The ethnic minority Marma sisters, still undergoing treatment at a hospital in Rangamati after being raped and molested allegedly by security force members five days ago, are afraid to go back home in the remote hills of Bilaichari fearing further harassment.
They said that the revelation that their rapists were in army uniform definitely enraged the security force members who had also threatened them not to disclose the matter.
Sharing their fear with journalists at the hospital on Thursday, the siblings said that their fear was not only for their own safety, but for the future of their entire family, their parents and six-year-old younger brother.
‘What if they (the rapist) want revenge? What if they kill our brother to take revenge?’ wondered one of the sisters.
The elder sister is aged 17 while younger one is 14.
‘We don’t want to go back home. If we go back, we will face serious consequences for sure,’ she added.
‘We want to live and we want to move to a safe place directly from the hospital,’ the victim demanded.
In fact, said the victim, they were worried about safety even at the hospital.
During the interview, journalists saw people unrelated to the victims were following them and the conversation they were having.
On Tuesday, after the victims were admitted to the hospital, police and detectives obstructed journalists from reaching the sisters.
The sisters were raped and molested on Monday. It was not before Tuesday afternoon that they were hospitalised. The condition of the elder sister was critical, who is recovering fast.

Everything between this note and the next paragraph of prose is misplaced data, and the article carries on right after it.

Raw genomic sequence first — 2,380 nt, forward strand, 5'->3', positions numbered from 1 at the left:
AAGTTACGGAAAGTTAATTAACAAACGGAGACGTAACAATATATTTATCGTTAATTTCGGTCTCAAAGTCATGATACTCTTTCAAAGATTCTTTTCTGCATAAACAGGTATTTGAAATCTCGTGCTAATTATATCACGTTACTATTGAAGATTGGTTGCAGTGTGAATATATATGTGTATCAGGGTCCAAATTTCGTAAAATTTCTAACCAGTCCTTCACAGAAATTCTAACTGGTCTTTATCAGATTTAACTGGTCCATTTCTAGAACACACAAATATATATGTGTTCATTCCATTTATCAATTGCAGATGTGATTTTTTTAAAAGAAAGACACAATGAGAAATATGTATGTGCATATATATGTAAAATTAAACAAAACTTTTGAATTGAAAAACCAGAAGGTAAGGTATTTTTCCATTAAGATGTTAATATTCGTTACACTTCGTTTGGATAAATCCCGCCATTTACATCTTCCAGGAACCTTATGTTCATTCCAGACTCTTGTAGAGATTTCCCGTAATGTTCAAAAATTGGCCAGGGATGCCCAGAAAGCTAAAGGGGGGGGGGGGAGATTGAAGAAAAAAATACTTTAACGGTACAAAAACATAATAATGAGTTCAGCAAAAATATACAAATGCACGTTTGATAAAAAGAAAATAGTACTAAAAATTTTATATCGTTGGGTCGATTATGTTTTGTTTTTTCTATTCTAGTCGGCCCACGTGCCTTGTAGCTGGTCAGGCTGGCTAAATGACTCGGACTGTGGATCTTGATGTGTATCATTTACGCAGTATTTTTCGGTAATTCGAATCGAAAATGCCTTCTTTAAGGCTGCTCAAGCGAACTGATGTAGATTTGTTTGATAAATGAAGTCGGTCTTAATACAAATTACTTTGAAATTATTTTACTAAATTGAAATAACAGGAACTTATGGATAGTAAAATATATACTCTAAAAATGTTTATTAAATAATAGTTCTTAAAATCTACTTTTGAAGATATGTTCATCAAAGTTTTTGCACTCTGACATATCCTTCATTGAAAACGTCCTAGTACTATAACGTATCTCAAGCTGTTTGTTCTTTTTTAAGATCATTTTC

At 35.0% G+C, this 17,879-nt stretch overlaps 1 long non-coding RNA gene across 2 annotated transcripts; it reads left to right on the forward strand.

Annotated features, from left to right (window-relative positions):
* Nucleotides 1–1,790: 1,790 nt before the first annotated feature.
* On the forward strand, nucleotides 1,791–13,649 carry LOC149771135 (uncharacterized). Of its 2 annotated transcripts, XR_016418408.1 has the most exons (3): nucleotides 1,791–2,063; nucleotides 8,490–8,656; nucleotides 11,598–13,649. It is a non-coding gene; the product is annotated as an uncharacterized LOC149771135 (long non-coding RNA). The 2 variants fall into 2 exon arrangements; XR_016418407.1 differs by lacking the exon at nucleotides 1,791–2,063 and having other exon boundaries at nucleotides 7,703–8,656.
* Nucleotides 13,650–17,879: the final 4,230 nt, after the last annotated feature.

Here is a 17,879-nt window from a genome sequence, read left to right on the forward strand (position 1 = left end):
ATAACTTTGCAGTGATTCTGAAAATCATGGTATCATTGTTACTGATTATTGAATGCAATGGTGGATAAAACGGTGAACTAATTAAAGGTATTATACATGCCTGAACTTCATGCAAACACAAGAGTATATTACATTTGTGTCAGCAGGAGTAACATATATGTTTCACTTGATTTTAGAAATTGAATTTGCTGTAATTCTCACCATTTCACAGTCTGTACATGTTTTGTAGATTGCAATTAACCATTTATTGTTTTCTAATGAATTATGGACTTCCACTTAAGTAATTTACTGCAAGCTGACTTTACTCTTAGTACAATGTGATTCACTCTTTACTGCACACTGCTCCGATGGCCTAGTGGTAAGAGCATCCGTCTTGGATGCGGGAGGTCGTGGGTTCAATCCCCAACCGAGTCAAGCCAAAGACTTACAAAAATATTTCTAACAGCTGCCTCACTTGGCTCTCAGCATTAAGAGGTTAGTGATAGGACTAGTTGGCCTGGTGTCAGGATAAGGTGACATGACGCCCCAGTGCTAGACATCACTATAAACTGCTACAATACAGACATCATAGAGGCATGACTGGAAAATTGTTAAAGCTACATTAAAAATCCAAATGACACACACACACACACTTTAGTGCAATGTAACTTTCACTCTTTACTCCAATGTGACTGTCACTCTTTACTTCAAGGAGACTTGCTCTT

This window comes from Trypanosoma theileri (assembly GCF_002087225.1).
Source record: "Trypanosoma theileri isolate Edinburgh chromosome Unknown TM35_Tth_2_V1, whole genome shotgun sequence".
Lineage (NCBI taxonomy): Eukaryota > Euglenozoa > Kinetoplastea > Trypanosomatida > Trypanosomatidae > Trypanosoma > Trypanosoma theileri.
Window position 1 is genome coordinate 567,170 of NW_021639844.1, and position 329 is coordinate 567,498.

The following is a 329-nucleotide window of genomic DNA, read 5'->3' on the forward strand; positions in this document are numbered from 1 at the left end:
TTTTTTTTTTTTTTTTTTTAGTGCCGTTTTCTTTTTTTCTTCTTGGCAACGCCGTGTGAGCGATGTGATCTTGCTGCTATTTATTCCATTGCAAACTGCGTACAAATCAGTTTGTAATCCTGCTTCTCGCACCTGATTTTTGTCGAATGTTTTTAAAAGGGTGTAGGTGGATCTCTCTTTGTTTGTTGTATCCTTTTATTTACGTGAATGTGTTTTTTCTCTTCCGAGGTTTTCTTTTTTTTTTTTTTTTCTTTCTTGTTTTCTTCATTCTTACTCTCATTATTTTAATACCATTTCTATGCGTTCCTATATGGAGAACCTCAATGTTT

The elder sister recalled that she was raped by five to six men wearing army uniform in her residence with her parents taken out of home.
‘I cannot sleep at night,’ said the Marma girl.
Meanwhile, in Dhaka and Rangamati different organisations demonstrated on Friday in protest against the incident, demanding exemplary punishment of the perpetrators.
In Rangamati, three organisations Pahari Chhatra Parishad, Hill Women’s Federation and Ganatantrik Juba Forum held a rally.
In Dhaka, a citizens’ platform organised a human chain at Shahbagh in the morning.
Joining the human chain, Oikya NAP president Pankaj Bhattacharya said that the CHT was now a place where abusers and rapists would not have to worry about the consequences of their crimes.
He said perpetrators of such crimes were never punished.
‘The rape incident is not an isolated incident,’ said Dhaka University history teacher Mesbah Kamal.
‘It is reflective of how Bangladesh sees CHT. Bangladesh treats CHT as if it is a colony, not a part of the country,’ he added.
Bangladesh Hindu Buddha Christian Oikya Parishad leader Rana Das Gupta said that army should punish the rapists as otherwise it would mean endorsing the perpetrators.
Presiding over the programme, Bangladesh Indigenous Peoples Forum’s general secretary Sanjeeb Drong said that a culture of impunity was prevailing in the CHT.
The Inter Services Public Relation Directorate told New Age that the allegation brought against the army was not true.
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